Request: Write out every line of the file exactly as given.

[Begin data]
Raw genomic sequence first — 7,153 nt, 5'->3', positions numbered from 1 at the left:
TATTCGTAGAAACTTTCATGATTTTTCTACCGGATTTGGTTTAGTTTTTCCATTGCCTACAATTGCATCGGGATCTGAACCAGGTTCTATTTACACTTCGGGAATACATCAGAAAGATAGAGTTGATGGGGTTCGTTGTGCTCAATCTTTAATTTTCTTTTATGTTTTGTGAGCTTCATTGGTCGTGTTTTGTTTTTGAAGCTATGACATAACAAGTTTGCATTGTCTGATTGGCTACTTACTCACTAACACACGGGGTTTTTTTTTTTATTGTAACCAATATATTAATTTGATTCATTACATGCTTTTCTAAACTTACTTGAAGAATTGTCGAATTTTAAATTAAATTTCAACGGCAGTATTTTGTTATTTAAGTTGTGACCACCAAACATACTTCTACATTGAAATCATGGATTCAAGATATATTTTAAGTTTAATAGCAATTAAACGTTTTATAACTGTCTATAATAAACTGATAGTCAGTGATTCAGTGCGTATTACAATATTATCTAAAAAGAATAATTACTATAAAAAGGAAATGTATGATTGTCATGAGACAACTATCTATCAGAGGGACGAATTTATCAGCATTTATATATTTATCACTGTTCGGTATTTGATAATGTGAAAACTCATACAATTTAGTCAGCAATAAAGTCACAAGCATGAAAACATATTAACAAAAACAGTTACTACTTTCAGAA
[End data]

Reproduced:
Raw genomic sequence first — 7,153 nt, 5'->3', positions numbered from 1 at the left:
TATTCGTAGAAACTTTCATGATTTTTCTACCGGATTTGGTTTAGTTTTTCCATTGCCTACAATTGCATCGGGATCTGAACCAGGTTCTATTTACACTTCGGGAATACATCAGAAAGATAGAGTTGATGGGGTTCGTTGTGCTCAATCTTTAATTTTCTTTTATGTTTTGTGAGCTTCATTGGTCGTGTTTTGTTTTTGAAGCTATGACATAACAAGTTTGCATTGTCTGATTGGCTACTTACTCACTAACACACGGGGTTTTTTTTTTTATTGTAACCAATATATTAATTTGATTCATTACATGCTTTTCTAAACTTACTTGAAGAATTGTCGAATTTTAAATTAAATTTCAACGGCAGTATTTTGTTATTTAAGTTGTGACCACCAAACATACTTCTACATTGAAATCATGGATTCAAGATATATTTTAAGTTTAATAGCAATTAAACGTTTTATAACTGTCTATAATAAACTGATAGTCAGTGATTCAGTGCGTATTACAATATTATCTAAAAAGAATAATTACTATAAAAAGGAAATGTATGATTGTCATGAGACAACTATCTATCAGAGGGACGAATTTATCAGCATTTATATATTTATCACTGTTCGGTATTTGATAATGTGAAAACTCATACAATTTAGTCAGCAATAAAGTCACAAGCATGAAAACATATTAACAAAAACAGTTACTACTTTCAGAA